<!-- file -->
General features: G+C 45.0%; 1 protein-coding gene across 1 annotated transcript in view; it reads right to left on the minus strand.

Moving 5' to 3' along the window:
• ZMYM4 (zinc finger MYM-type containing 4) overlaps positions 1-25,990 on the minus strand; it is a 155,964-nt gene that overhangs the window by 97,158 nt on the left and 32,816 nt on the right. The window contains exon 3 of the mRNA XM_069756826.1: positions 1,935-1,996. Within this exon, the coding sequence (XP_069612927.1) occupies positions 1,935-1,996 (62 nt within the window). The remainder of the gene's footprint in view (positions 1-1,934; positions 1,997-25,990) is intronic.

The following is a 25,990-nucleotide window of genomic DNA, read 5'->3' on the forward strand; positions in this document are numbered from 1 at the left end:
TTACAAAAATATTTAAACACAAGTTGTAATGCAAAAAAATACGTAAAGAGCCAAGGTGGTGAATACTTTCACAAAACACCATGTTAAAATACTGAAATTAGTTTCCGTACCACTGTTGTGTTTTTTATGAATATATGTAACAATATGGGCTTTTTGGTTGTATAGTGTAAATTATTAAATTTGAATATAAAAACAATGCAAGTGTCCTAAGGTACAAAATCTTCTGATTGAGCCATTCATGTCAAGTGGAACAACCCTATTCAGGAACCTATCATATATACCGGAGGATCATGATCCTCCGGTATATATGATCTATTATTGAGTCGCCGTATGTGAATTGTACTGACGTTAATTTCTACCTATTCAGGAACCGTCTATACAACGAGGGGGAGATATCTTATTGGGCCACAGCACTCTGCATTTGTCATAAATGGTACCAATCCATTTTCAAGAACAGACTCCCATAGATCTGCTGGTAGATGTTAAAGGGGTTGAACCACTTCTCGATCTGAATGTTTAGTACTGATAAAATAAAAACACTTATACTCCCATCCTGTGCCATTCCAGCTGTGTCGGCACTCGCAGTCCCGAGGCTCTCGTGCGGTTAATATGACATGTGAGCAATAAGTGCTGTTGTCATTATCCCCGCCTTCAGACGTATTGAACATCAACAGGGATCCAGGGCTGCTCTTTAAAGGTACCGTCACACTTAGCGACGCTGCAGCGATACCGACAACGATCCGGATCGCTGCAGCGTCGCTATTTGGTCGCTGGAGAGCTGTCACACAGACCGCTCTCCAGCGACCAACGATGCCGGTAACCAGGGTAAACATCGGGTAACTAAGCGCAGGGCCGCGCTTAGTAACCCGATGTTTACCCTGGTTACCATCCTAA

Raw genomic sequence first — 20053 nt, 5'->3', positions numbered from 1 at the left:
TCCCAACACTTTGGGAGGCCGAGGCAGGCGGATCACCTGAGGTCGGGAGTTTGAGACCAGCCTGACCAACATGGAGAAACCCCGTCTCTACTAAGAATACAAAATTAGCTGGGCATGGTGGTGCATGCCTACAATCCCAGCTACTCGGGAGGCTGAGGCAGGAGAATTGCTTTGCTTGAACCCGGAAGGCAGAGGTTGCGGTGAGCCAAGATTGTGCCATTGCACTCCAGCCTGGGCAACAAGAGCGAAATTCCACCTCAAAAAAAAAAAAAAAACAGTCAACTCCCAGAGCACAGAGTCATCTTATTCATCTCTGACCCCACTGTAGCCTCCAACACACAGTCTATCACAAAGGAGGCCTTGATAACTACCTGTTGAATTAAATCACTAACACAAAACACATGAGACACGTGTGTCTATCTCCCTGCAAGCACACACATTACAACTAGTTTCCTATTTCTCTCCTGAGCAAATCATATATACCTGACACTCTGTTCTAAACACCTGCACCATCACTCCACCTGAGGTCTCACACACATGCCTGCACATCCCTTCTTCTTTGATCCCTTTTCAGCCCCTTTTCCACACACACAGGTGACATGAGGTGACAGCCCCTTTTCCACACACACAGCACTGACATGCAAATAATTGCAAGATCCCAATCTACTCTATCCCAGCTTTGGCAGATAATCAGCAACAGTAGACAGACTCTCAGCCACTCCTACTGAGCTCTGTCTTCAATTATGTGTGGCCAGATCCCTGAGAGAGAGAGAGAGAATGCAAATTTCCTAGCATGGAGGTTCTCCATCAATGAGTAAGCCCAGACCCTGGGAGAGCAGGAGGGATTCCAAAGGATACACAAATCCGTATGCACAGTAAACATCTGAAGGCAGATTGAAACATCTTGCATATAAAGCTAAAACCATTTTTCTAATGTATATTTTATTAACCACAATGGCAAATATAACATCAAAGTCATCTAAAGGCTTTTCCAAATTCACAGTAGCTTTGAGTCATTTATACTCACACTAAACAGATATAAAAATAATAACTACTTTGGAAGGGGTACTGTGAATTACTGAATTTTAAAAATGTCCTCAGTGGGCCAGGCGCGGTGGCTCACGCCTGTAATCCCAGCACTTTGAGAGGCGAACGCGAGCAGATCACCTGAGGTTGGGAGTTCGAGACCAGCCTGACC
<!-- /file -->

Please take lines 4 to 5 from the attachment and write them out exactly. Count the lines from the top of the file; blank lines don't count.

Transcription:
The following is a 25,990-nucleotide window of genomic DNA, read 5'->3' on the forward strand; positions in this document are numbered from 1 at the left end:
TTACAAAAATATTTAAACACAAGTTGTAATGCAAAAAAATACGTAAAGAGCCAAGGTGGTGAATACTTTCACAAAACACCATGTTAAAATACTGAAATTAGTTTCCGTACCACTGTTGTGTTTTTTATGAATATATGTAACAATATGGGCTTTTTGGTTGTATAGTGTAAATTATTAAATTTGAATATAAAAACAATGCAAGTGTCCTAAGGTACAAAATCTTCTGATTGAGCCATTCATGTCAAGTGGAACAACCCTATTCAGGAACCTATCATATATACCGGAGGATCATGATCCTCCGGTATATATGATCTATTATTGAGTCGCCGTATGTGAATTGTACTGACGTTAATTTCTACCTATTCAGGAACCGTCTATACAACGAGGGGGAGATATCTTATTGGGCCACAGCACTCTGCATTTGTCATAAATGGTACCAATCCATTTTCAAGAACAGACTCCCATAGATCTGCTGGTAGATGTTAAAGGGGTTGAACCACTTCTCGATCTGAATGTTTAGTACTGATAAAATAAAAACACTTATACTCCCATCCTGTGCCATTCCAGCTGTGTCGGCACTCGCAGTCCCGAGGCTCTCGTGCGGTTAATATGACATGTGAGCAATAAGTGCTGTTGTCATTATCCCCGCCTTCAGACGTATTGAACATCAACAGGGATCCAGGGCTGCTCTTTAAAGGTACCGTCACACTTAGCGACGCTGCAGCGATACCGACAACGATCCGGATCGCTGCAGCGTCGCTATTTGGTCGCTGGAGAGCTGTCACACAGACCGCTCTCCAGCGACCAACGATGCCGGTAACCAGGGTAAACATCGGGTAACTAAGCGCAGGGCCGCGCTTAGTAACCCGATGTTTACCCTGGTTACCATCCTAA